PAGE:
Over the past 25 years of my radio show On-The-Money I have stressed the importance of proper investor behavior over actual investment performance. Year after year, studies reach the same conclusion; investors fall short of the returns of their own investments due to bad behavior.
Research firms have studied this issue by comparing mutual funds stated “time weighted” returns, vs. the “dollar weighted” returns of those funds. Time weighted return is the return an investor would have received if he or she began fully invested in the fund at the beginning of the period and remained so throughout the entire period. It is the standard way investment funds report their performance, so this is the return number you will see on a prospectus or marketing materials. Dollar weighted returns, on the other hand, consider in their calculation the cash flows in and out of a fund throughout the period and their compounding effect over time. Dollar weighted returns serve as a better approximation of what investors in that fund actually earned and are even commonly referred to as “investor returns.”
When Morningstar Magazine compared these two numbers for a wide variety of mutual funds in a recent article, they again confirmed what studies have shown to be true for decades: investors somehow managed to underperform their own investments!
Over the entire mutual fund group, they found that investors in the “All Funds” category underperformed the funds they owned by 0.53% per-year. US diversified fund investors lagged their own fund returns by 0.74% per-year. Investors in international funds seemed to behave even more badly, lagging the returns of their own funds by 1.24% per year.
The two areas that caught me by surprise were the Taxable Bond funds and the Municipal bond funds. Investors in those funds underperformed the funds they owned by 0.82% per year and 1.32% per-year respectively. Bad behavior clearly does not discriminate between asset classes.
It also does not discriminate based on skill level of the investor. When pension fund returns are studied, it is clear that even professional fund managers behave in a similar fashion.
What is the lesson of all of the data highlighting the behavior of investors? That is that investors, even professional investors, are not very good at timing when to buy and sell their own investments. This could be for any number of reasons, but the obvious culprit is that most investors can’t help but act on emotions swayed by recent performance. People get euphoric at market peaks and buy at terrible times; they panic at market bottoms and sell at terrible times. All of this bad behavior costs them dearly.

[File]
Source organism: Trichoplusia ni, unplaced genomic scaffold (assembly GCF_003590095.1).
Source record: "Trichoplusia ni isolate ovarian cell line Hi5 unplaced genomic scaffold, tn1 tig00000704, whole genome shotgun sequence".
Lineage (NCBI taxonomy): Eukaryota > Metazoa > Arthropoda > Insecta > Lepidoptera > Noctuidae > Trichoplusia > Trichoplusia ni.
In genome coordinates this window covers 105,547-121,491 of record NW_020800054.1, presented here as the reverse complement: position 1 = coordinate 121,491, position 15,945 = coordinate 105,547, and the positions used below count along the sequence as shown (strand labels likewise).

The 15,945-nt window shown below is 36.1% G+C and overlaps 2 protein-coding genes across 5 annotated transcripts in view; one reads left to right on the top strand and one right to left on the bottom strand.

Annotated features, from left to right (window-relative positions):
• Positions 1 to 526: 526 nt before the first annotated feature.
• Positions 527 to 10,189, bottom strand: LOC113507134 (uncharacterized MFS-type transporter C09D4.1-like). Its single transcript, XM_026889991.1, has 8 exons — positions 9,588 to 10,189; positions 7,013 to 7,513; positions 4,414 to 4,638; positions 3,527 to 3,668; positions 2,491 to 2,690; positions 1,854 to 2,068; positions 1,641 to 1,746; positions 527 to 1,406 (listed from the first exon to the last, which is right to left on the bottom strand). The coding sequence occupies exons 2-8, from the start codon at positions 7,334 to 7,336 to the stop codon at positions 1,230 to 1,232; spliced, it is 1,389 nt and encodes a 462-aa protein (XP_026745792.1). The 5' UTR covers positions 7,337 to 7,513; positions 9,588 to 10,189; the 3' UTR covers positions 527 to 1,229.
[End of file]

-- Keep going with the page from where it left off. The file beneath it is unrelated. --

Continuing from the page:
The antidote to all of this is to set an investment policy that defines an asset allocation that is appropriate to fund your goals, then simply rebalance the portfolio back to this asset allocation as necessary. The Morningstar study seems to confirm this, as investors in funds that target a certain asset allocation underperformed their investments by the smallest amount of any other group of funds.
But even a set allocation isn’t a guarantee against bad behavior as it doesn’t address the emotions that cause an investor to react with bad behavior. A bear market, defined as a decline of 20% or more in the stock market, occurs every 5 years or so on average. If you are a person that will get emotional and abandon a perfectly good investment plan because your portfolio is down, you may need the help of an advisor to “keep you in your seat” during these emotionally trying times.
The numbers in this article don’t even come close to capturing how much value an advisor can create for their clients by saving them from their own bad behavior. Using a typical bear market as an example, if an advisor can keep you from panic selling when your portfolio is down 20%, the type of mistake that permanently impacts your lifestyle, he or she just earned multiples of the fees you pay for his or her advice. Considering these type of declines occur every 5 years or so, the value an advisor can create by helping clients avoid bad behavior cannot be overstated.
Want to hear more about this topic? Below is a sound clip from our most recent radio show that includes a discussion between Paul Ruedi, David Ruedi CFP®, and Dr. Fred Giertz about this research and what investors can do to avoid their own bad behavior.